images-3SB: If Ian was a cartoon character, who would he be and why?

RE: Ian’s pretty much already a cartoon character, so there isn’t a big stretch going on in animating him. In Season 2 of Ian, I really want to do an animated episode, so hopefully we’ll all get to see what the looks like. But I guess that isn’t really the really question. So, I’m saying Ian would be the love child of Pepé Le Pew and Chuckie from Rugrats. A scared, neurotic little boy who wishes he was a Lothario.

SB: Any fun stories from filming?

RE: We filmed the entire series over the course of three days, which was utterly exhilarating and completely absurd. But a good kind of absurd. To work within the confines of that schedule, we had to get really creative with the way we shot. We had to compile these huge lists of every shot we could achieve while the camera was pointing in one direction in order to minimize set-up time. If you’ve seen the series, you’ll notice that a few episodes begin and end with Ian in his living room. We shot all of those in succession, with Ariana and I madly changing outfits in-between takes. That also meant that we had to get everything in one or two takes. As I was serving as both actor and director on set, that presented some huge challenges. Before filming each take, I would hit my mark as actor, then turn around and check the framing on the director’s monitor, then talk through the scene with my scene partner before calling quiet on set and counting down to action. After the take, I’d yell out to our A.D. “Did we get it?” Then, he’d give me a thumbs up or thumbs down and we’d be on our way.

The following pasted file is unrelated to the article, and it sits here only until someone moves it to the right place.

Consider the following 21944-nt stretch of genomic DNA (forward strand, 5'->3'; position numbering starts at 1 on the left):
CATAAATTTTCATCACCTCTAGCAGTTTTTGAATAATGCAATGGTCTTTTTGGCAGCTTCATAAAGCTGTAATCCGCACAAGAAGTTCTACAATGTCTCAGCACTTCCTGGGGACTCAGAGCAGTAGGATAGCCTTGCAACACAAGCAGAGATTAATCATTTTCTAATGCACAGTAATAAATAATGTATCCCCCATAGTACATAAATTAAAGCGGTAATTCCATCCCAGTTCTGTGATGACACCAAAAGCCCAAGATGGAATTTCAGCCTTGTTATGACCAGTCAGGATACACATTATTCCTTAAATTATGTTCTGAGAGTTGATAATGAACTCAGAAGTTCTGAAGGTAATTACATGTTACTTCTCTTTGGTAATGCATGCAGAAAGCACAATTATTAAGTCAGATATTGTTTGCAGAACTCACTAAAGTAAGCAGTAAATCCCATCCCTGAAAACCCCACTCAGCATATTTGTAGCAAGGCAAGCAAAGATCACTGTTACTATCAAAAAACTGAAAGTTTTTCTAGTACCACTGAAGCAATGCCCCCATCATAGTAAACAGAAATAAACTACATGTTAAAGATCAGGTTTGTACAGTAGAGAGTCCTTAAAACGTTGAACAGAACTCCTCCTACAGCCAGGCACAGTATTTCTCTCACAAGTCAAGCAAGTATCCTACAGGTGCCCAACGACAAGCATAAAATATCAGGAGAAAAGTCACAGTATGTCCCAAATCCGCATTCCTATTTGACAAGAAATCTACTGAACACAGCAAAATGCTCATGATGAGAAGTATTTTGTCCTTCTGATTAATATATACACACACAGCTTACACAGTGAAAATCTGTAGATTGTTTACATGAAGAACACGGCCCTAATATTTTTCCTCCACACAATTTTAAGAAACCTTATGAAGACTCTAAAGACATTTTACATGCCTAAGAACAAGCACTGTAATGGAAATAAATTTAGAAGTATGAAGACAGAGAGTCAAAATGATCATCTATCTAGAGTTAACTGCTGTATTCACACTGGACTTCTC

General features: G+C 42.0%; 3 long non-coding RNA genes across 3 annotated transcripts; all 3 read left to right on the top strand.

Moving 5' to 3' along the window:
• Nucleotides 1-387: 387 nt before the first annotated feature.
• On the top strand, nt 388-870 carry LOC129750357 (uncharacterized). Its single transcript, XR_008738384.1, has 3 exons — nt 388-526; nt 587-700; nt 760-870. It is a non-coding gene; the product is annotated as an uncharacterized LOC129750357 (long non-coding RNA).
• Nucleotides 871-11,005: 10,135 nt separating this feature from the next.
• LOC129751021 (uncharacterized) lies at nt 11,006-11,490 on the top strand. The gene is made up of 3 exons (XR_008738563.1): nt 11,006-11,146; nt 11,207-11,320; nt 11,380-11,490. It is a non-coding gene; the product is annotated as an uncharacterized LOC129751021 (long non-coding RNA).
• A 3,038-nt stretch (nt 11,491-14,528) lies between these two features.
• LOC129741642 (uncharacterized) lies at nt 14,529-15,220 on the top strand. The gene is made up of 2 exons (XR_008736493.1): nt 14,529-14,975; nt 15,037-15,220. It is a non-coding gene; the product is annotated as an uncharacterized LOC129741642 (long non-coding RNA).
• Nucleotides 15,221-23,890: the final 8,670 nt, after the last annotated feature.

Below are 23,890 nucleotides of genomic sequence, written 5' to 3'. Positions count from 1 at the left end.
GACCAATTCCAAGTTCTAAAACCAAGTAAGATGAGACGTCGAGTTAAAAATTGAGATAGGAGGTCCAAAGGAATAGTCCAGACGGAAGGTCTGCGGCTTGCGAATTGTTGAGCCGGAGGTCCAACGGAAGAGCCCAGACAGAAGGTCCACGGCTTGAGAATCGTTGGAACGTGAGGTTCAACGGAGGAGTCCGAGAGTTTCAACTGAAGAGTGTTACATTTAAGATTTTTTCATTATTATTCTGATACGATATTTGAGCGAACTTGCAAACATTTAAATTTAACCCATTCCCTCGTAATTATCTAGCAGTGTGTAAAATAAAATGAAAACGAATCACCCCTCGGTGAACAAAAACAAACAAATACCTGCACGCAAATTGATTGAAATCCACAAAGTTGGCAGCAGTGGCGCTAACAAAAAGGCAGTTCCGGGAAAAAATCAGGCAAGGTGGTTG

images-2SB: What's your favorite genre to explore to date?

 RE: The film noir.  We filmed in the absolute dead winter a few hours before a major snow storm. As the crew is outside getting everything prepared, Katie and I were huddled inside over this tiny space heater discussing the scene. Our director of photography comes flying in through the door screaming: “We gotta go. We gotta go, NOW!” So, Katie and I gather are things, and we step outside into this magnificent snow flurry. I look over at the DP and he has this gigantic grin plastered to his face. In my mind, I’d always pictured the film noir in a back alley in the middle of heavy rain storm, but the webseries gods completely topped anything I could have hopped for. They blessed us with this soft, majestic snow fall that was flittering down from the skies right on to our set. It would have cost a million dollars to replicate that atmosphere. It was the most serendipitous artistic moment I’ve ever been apart of. To be honest, I started choking up. It was like the weather gods were smiling on our little team, blessing us in a way. It was a sign for me that the hard work we were putting in was worth it. You look at the finished product of that film noir episode and that snow is so perfect and so gorgeous. The weather did a better job of capturing the essence of film noir than my script could have ever hoped to achieve.


You can watch episodes of "Ian" at

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Written by: Glenn Quentin